Dropping the Bomb

Dropping the Bomb follows the progress of a Young Socialist Society forming in Washington DC, during the months before the Cuban Missile Crisis. If that sounds interesting to anyone.

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1. Prologue

 

His face was rounder than she had expected. Not that she had expected to be meeting the President of the United States today; just she never thought he would be quite so circular if she did. But now, here she is: a finely furbished hotel lobby; armies of official men in official suits; the President chatting politely with her Father and his face really does have a, sort of, bloated quality to it. Or maybe it’s just the light.

 

“And this is your daughter, I presume.”

 

The President holds out his hand for her to shake and she accepts it, although noting –to her slight disgust- that his palms were rather uncomfortably sticky, and moist…

 

“I hope you are very proud of your Father, little Missy, he has done a great service to his country, and me.”

 

He speaks with a clear, yet distinctly over-sweet voice, a tone that seemed far too patronizing for the sensible young woman of sixteen that he was addressing, and far more suited to a younger listener, a five year old, for instance.

 

Despite this insult to her intelligence, in a steady dignified voice, she simply answers, “I am sir, very proud,” sounding more stately and elegant than the Queen herself. A little unsettled, the President lets his china-doll grin slip  for a second as she speaks. One small victory at least: “little Missy”- one, the President- nil.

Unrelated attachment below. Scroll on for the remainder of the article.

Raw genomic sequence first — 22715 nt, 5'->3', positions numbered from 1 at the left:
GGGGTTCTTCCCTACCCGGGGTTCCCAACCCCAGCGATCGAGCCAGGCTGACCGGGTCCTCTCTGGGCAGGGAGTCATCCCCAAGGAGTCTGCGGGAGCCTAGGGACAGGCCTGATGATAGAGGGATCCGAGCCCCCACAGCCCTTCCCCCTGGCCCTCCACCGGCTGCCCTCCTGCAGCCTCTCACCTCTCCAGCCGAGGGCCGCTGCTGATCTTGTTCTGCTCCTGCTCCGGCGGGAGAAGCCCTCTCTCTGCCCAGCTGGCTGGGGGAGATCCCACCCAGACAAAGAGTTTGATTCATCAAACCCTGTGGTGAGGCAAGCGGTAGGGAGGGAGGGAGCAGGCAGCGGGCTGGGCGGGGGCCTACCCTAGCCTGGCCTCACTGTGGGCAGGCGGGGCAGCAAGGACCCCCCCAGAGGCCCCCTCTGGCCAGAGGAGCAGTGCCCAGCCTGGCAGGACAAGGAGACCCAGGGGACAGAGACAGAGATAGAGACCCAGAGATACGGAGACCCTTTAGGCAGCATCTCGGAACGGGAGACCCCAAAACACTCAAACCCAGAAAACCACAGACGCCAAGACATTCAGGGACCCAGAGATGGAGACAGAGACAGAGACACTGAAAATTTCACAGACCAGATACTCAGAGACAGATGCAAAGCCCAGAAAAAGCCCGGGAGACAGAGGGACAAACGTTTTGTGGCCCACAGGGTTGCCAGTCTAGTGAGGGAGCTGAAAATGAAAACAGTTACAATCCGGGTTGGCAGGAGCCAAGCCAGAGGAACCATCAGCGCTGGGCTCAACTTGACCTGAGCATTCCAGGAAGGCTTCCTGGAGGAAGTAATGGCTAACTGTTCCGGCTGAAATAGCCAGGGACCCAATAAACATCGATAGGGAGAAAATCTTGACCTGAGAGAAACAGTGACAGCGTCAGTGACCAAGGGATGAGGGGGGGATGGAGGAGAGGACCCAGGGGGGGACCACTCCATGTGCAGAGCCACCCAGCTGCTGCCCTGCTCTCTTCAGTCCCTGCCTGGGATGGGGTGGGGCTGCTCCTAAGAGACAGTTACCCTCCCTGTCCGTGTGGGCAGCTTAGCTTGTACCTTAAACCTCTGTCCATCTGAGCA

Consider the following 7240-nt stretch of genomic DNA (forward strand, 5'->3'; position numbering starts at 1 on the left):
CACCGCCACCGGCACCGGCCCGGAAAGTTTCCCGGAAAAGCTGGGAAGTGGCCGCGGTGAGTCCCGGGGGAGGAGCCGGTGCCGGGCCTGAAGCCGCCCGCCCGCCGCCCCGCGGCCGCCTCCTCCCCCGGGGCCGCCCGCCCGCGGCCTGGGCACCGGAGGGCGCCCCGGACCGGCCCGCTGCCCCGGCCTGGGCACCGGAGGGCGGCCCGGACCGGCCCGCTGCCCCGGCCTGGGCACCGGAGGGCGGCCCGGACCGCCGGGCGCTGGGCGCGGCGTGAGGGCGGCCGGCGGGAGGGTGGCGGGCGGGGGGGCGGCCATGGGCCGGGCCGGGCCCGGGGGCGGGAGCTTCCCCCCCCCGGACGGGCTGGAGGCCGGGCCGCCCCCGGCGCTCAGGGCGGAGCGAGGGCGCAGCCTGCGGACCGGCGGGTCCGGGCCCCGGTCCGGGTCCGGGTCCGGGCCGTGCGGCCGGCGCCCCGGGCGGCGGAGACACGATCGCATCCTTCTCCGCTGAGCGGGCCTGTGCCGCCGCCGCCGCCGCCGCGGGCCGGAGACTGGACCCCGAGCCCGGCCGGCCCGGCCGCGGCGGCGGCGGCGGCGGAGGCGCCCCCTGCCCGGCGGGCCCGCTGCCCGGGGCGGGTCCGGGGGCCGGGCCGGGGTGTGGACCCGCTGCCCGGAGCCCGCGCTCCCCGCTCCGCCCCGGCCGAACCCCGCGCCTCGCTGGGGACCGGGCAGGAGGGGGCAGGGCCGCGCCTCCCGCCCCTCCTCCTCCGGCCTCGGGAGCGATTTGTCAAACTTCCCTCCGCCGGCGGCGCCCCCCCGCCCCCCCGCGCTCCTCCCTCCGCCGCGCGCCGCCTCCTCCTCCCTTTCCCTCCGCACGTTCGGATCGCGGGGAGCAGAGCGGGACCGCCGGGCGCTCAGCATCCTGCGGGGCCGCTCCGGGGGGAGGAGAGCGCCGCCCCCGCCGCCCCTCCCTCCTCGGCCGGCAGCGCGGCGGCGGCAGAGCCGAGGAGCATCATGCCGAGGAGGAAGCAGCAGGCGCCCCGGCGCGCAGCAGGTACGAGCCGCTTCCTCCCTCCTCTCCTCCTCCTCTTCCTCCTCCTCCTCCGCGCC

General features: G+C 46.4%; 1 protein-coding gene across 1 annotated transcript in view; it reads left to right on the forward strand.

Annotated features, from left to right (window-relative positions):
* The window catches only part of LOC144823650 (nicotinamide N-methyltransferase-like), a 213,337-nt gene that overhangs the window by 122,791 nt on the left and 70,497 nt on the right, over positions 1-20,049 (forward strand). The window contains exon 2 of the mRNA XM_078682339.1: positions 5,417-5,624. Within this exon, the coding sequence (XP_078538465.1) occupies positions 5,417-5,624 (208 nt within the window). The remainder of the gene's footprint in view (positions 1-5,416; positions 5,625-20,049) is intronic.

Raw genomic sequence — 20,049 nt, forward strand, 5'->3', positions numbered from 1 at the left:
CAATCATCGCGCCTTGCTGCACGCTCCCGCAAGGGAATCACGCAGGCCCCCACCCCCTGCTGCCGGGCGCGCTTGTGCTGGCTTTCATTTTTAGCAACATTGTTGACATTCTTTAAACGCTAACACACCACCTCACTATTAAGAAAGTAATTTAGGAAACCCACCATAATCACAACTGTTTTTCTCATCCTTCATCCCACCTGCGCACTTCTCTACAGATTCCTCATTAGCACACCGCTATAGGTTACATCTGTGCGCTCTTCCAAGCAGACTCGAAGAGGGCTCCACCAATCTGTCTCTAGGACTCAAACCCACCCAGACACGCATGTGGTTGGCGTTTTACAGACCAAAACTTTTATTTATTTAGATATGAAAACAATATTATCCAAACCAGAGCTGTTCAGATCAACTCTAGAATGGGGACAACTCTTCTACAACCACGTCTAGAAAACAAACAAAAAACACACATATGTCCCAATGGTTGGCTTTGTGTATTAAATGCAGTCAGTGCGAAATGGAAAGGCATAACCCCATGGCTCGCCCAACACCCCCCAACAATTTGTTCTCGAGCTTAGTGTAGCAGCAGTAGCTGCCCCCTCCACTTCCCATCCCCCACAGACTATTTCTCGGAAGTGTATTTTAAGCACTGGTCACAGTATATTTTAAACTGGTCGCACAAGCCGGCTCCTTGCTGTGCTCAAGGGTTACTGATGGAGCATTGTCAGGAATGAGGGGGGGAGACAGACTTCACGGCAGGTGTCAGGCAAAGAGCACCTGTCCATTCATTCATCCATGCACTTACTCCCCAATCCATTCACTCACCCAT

Rather hurriedly, with a few more fumbled handshakes and excuses, the President makes his escape. Unable to pull away from their gravitational orbit of the great one, the men in dark suits (apparently all a part of the Presidents impressive entourage) leave too, squadrons of them disappearing into the fleet of black cars awaiting them outside.

 

She watches as they leave, and slowly, hesitantly, almost as though she believes, somehow, they are still watching her, she removes the make-shift folder of papers wedged under her arm. A sad smile flickers across her face as her fingertips trace the lettering on the top page. “I wonder…” she thinks to herself, “I wonder what Mr President would say if he saw this? I wonder what would happen if he read what I have in my hands right now? If he knew… If he knew what I… what we had almost done?”

 

“Sweetie, you said you would wait until later before you read it again.”

 

Her Father: always lovingly gentle and always lovingly concerned. He knows what this means to her, but, no matter how hard she tries, today she cannot listen to his ever-present voice of reason.

 

“I’m sorry Pops,” she uses the nickname she called him as a child, it never fails to make him smile, “but I think I have to read it now, some of it, at least.”

 

Understanding as well as any parent can understand their child; he gives a small bob of the head in a submission of sorts: its okay, I know.

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